KUALA LUMPUR, Nov 22 — A group of four Malaysian Ph D candidates won the Institute of Engineering and Technology Innovation Award at the Greenpeace Global Challenge in London recently.
The team, comprising four young nanotechnology researchers; namely Ivan Ling, Bao Lee Phoon, Chin Joo Tan and Chong Cheen Ong bested other participating teams from all around the world with their unique and innovative Picas (Packaging in Carrageenan and Starch) Blocks packaging technique to reduce the usage of single-use plastic packaging.
The four students are from University of Southampton Malaysia, Institute for Advanced Studies at the University of Malaya, Faculty of Engineering at the University of Malaya and Universiti Teknologi Petronas respectively.
The global challenge was open to young entrepreneurs aged 18 to 35 to propose an innovative solution and solve real-world plastic and toxic waste threat.
It was organised in collaboration with Greenpeace and GreenSeas Trust set to two very different challenges.
The Greenpeace challenge tasked the participants to propose breakthrough solutions for reusable packaging designs or new approaches for supermarkets to dramatically reduce their need for plastic packaging.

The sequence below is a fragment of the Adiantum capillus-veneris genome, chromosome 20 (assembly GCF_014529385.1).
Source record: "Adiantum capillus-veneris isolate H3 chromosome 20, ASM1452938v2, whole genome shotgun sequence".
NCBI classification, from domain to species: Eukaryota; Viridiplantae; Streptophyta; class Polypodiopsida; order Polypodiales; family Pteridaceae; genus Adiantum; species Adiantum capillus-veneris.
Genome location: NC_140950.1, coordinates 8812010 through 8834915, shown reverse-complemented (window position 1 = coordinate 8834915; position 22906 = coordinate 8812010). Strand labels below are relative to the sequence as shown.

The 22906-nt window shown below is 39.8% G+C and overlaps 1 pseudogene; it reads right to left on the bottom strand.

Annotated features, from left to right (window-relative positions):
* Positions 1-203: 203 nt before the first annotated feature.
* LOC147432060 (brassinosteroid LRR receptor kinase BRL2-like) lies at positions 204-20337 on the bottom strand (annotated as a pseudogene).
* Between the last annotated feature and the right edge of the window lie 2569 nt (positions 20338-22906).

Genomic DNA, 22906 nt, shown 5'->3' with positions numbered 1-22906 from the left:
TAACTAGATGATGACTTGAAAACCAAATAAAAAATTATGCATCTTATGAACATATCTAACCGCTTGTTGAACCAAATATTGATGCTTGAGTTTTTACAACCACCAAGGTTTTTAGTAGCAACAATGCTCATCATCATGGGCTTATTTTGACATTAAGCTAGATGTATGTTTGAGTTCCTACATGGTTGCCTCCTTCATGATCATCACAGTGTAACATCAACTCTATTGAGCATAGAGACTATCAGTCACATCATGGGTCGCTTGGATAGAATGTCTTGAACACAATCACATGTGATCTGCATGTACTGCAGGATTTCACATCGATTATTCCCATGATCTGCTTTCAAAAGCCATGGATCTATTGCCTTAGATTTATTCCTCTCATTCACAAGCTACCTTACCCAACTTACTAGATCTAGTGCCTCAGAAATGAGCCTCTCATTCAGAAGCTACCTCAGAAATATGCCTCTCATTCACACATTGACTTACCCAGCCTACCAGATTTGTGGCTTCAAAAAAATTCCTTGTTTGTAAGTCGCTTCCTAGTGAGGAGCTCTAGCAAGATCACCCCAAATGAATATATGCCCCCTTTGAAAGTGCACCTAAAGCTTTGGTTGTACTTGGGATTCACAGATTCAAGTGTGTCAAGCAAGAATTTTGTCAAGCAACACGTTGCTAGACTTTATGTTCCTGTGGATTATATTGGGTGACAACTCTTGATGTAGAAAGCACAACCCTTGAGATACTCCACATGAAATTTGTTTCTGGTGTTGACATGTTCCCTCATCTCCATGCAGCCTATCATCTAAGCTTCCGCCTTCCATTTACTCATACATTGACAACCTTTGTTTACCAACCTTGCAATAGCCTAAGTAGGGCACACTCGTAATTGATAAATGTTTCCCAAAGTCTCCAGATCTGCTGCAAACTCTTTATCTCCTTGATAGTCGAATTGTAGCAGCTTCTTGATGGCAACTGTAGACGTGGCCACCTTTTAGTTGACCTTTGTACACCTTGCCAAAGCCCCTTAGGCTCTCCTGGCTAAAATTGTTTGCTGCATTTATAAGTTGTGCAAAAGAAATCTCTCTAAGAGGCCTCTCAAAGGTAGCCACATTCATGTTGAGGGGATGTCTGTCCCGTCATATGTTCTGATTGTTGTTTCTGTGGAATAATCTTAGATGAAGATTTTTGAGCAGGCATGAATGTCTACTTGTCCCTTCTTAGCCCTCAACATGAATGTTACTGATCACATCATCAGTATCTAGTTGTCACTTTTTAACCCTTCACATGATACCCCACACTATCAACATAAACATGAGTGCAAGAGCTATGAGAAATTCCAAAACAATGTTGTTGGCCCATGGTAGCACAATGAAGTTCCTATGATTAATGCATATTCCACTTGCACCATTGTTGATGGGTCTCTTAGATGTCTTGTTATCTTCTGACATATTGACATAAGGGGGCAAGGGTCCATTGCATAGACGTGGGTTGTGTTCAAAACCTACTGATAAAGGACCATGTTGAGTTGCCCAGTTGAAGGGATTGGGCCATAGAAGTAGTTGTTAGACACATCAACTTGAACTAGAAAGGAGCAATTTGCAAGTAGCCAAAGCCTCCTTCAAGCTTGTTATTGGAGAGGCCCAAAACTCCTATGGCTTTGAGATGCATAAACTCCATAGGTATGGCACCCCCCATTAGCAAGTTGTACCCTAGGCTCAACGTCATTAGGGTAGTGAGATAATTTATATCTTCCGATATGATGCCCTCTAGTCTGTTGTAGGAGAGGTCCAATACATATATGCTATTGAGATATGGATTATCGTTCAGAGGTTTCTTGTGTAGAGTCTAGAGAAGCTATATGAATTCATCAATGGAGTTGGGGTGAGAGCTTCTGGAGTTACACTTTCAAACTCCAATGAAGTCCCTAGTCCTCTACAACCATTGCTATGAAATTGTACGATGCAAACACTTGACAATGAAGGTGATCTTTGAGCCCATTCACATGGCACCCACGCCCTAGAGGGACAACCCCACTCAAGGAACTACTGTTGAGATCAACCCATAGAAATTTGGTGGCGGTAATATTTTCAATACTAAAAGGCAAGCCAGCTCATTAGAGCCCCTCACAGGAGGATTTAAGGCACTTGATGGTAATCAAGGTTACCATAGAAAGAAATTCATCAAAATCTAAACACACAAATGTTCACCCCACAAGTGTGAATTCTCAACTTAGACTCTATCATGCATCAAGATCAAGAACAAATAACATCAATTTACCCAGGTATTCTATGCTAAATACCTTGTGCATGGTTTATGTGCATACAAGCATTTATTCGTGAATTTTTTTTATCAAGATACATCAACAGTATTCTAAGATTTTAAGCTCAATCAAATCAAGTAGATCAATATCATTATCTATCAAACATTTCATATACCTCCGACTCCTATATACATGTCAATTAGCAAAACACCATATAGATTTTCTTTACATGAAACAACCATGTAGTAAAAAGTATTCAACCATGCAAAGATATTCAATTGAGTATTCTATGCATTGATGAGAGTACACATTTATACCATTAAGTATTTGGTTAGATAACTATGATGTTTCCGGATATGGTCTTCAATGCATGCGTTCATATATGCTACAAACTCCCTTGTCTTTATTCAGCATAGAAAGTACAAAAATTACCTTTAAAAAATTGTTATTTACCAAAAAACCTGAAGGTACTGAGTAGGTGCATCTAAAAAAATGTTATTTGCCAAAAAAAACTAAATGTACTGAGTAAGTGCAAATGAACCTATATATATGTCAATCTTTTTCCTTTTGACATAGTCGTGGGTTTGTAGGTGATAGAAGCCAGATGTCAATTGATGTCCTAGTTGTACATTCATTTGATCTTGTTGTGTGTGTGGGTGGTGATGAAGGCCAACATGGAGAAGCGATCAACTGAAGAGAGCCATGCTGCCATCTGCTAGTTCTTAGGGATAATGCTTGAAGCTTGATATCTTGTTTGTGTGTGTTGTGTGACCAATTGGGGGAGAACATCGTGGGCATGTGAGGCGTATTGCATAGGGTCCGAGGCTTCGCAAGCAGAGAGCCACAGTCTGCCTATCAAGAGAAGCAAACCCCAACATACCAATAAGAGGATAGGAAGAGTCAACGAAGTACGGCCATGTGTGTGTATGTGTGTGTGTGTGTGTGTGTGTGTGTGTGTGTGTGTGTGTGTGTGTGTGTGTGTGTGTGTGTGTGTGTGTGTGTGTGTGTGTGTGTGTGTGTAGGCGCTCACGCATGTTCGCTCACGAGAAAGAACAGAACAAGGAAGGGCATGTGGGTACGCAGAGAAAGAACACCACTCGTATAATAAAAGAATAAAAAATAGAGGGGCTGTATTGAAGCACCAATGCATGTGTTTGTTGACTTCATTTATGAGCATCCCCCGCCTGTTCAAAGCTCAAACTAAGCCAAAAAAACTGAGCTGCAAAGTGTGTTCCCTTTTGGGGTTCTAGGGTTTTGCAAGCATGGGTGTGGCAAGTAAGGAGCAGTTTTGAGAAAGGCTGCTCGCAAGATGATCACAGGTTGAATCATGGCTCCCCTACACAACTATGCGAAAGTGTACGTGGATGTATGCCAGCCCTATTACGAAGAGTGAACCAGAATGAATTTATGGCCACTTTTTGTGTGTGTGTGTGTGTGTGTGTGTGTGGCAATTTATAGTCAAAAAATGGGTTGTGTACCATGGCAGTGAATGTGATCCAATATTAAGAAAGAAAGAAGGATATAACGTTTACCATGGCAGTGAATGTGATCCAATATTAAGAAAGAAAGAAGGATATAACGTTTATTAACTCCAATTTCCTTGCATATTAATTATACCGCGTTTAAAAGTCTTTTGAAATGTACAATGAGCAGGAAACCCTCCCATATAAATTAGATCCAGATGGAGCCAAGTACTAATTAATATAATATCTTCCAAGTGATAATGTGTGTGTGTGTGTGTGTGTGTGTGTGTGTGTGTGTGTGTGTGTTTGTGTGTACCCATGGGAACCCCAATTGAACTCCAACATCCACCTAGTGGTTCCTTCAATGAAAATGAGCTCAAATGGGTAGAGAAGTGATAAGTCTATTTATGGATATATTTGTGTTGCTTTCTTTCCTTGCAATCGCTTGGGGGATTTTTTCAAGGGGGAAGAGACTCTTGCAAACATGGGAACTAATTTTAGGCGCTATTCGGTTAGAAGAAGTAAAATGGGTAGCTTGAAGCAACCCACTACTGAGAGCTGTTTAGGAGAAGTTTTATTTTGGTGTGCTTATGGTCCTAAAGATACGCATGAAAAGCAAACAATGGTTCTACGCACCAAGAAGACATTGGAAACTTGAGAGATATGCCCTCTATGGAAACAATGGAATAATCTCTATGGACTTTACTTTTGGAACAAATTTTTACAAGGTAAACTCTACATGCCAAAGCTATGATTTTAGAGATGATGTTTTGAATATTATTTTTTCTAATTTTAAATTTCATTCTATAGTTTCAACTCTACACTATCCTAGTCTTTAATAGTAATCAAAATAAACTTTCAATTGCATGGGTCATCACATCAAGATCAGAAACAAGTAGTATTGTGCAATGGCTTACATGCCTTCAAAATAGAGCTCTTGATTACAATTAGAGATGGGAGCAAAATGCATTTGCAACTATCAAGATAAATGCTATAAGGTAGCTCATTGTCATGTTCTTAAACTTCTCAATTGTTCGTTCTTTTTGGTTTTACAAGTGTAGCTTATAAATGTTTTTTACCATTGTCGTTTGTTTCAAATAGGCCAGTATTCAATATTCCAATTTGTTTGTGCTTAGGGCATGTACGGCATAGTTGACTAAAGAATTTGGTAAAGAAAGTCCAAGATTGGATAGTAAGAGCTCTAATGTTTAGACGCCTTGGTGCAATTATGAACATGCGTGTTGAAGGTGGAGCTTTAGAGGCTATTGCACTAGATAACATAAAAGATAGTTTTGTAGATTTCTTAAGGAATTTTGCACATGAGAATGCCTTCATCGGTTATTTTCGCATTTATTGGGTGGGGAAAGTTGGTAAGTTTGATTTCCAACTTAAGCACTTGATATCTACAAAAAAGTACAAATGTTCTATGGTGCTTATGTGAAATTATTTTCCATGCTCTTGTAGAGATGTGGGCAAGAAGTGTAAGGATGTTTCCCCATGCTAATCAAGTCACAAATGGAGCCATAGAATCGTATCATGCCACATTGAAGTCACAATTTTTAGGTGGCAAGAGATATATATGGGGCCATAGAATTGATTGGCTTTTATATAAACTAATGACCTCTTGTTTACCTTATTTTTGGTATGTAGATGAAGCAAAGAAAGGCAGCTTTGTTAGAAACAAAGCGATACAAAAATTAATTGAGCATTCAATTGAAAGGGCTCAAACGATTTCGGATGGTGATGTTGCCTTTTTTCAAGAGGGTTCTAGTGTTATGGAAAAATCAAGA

On the other hand, GreenSeas Trust added a different challenge by asking the participants to tackle the trillions of cigarettes that have already ended up in the ocean.
The winning ideas came from Team NanoMalaysia and Team Baywatchers, a group of students in Oxfordshire.
The Malaysian team, who won the Greenpeace scenario, developed the Picas Block that would provide an alternative for packaging dry, loose food products by using carrageenan and starch to create dissolvable food blocks.
It is designed in a bid to significantly reducing the amount of plastic waste from supermarkets.
The innovation, which was inspired by a traditional Indonesian bean cake called “tempeh”, proposed to bind dry food, especially beans with starch to mimic the structure of tempeh in the shape of a block.
A thin layer of carrageenan gel is further coated onto the block to shield the dried food from unwanted moisture.
Team leader Ling said they spent over half-a-year to test-out their idea and prepare for the competition.
“We tested different binding materials, including gelatine, sugar and alginate, but we settled down for a combination of starch as a binder and carrageenan as a protective layer,” he added.
According to Ling, the major advantage of Picas Blocks when compared to the other packaging techniques is that the block provides convenience to consumers while reducing the usage of single-use plastic packaging.
“The dried food or beans packed in Picas Blocks can be directly put into the reusable shopping bag together with other fruits and vegetables.
“On top of that, both starch and carrageenan are safe and edible materials, and would not cause harm to the environment,” he added.